Ian: I know just what you’re talking about. When I see other people try this type of thing, I usually see one of two things I don’t like. Either super-corporate spin off stuff, that just looks like an overblown advertisement. That’s lame. The other thing I see sometimes is something so dense or interdependent that I feel like I’m only getting part of the story if I only check out one part. We wanted to avoid both of those.
So from the beginning, we sought out interesting artists and writers who would do something different with Dead Space, not just do a lame marketing thing. That’s how we got to Ben Templesmith, who has a style you might not expect us to go with. Then we got together, gave them what we had and showed them what we were up to, but largely kept our hands off except to lend assistance when they wanted. The results are cool things that stand on their own. We did work some crossovers in there, but they only add to the experience for the hardcore fans, not leave others in the dark.
MattG: I think back to when The Matrix tried to expand beyond a single form of media. To understand the overall story behind The Matrix it wasn't enough to just see the movies. One also had to play the video game, watch the anime, read the books, eat the breakfast cereal, etc. Is there a concern that the potential audience is about to get hit with too many Dead Space products too quickly? What is to keep someone mildly interested in the game from feeling overwhelmed by all of the story tie-in projects?
Ian: All the various Dead Space projects stand on their own. There are comic book fans who’ll dig the comic series who aren’t big gamers, necessarily. Not everyone who plays the game will see the animated movie, I’m sure. Each has a different feeling and do relate to each other, but we didn’t want to make any of it feel like homework. That’s the beauty of doing more interesting takes on the universe, with different styles, with the various projects, it gives them a little breathing room and makes them interesting by themselves, not just as some cynical corporate tie-in product.
MattG: Dismemberment is a key focus in Dead Space. It's not enough to just kill the alien menace, but foes must be torn apart in key ways to be defeated. Is there a concern that Dead Space could wind up as the next target of underinformed non-gaming politicians? If so, has there been any self-censorship during development because of these concerns? Was there ever a point where the creative team took a step back from a game element and said "Maybe we went a little too far..."? How about "We didn't go far enough..."?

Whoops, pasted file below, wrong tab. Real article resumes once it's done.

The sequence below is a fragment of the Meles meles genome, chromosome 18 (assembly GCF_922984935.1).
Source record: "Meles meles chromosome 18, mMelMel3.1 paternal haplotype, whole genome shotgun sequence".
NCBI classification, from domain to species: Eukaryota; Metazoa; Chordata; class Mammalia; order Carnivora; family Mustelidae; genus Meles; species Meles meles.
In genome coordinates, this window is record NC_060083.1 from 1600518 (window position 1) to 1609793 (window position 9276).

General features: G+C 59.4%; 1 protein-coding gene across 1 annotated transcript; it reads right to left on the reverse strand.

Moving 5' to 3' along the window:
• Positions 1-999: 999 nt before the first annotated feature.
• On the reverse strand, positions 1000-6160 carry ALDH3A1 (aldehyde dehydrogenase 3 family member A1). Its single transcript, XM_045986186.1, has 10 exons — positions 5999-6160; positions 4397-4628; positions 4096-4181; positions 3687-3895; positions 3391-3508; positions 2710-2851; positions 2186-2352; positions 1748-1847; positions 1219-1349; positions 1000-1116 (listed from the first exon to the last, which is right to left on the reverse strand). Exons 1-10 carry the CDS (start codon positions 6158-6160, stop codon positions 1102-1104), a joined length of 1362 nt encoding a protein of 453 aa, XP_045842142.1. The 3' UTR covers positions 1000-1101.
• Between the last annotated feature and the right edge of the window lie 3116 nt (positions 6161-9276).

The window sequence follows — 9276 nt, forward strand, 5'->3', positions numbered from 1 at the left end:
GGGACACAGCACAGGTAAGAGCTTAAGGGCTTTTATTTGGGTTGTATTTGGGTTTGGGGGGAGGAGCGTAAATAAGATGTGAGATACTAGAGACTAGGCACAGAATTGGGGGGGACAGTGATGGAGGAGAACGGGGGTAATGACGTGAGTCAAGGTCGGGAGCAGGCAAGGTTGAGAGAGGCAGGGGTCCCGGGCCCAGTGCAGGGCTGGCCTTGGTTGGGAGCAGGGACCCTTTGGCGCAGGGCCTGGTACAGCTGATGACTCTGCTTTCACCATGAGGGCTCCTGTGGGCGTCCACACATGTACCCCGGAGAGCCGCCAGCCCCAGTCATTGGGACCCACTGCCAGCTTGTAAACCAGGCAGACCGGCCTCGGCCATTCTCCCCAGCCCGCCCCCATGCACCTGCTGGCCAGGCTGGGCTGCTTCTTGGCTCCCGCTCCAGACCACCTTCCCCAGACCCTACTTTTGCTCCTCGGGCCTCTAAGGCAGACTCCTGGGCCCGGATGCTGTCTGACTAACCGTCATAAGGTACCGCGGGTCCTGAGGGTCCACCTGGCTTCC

Ian: When people have problems with violence in entertainment, it usually seems to be not just something being explicit, but the attitude about it in the game. Where you get into trouble is when there’s people taking joy in violence, or violence without consequences. We’ve never censored ourselves because we’re using explicit gore and violence to tell a quality story, and not glorifying it. Terrible things happen to people (and the player!) in Dead Space, and it’s horrifying, as it should be! We never said “we’ve gone too far here” because we were confident we weren’t being irresponsible.
As for not going far enough, I don’t think anyone’s going to think that’s true when they get to play it.
MattG: Does Dead Space push the limits of the current consoles? Could we see a Wii or PS2 version of the game in the future? Perhaps a less technically advanced "side story", maybe a Dead Space: Origins?
Ian: Dead Space is one of the most technically advanced games I’ve seen, let alone helped create. We had to create new rendering tech that to my knowledge only a handful of games have even tried. We’ve pushed the consoles incredibly hard. As for future titles, I’ve just been trying to get this one to be the best it can possibly be. Every minute has been spent polishing this one rather than planning any future titles.
Ian: For me? A nap! The first day of work we did on Dead Space was in December 2005. We’ve been working on this close to three years, trying to make it as great as it can be. Time to rest a bit and creatively recharge. Then we’ll have to see. As I said, I’d love to work in the Dead Space universe again, and I think there’s a lot of unexplored territory there, but we’ll have to see.
Necromorph jellybeans sound awesome, though.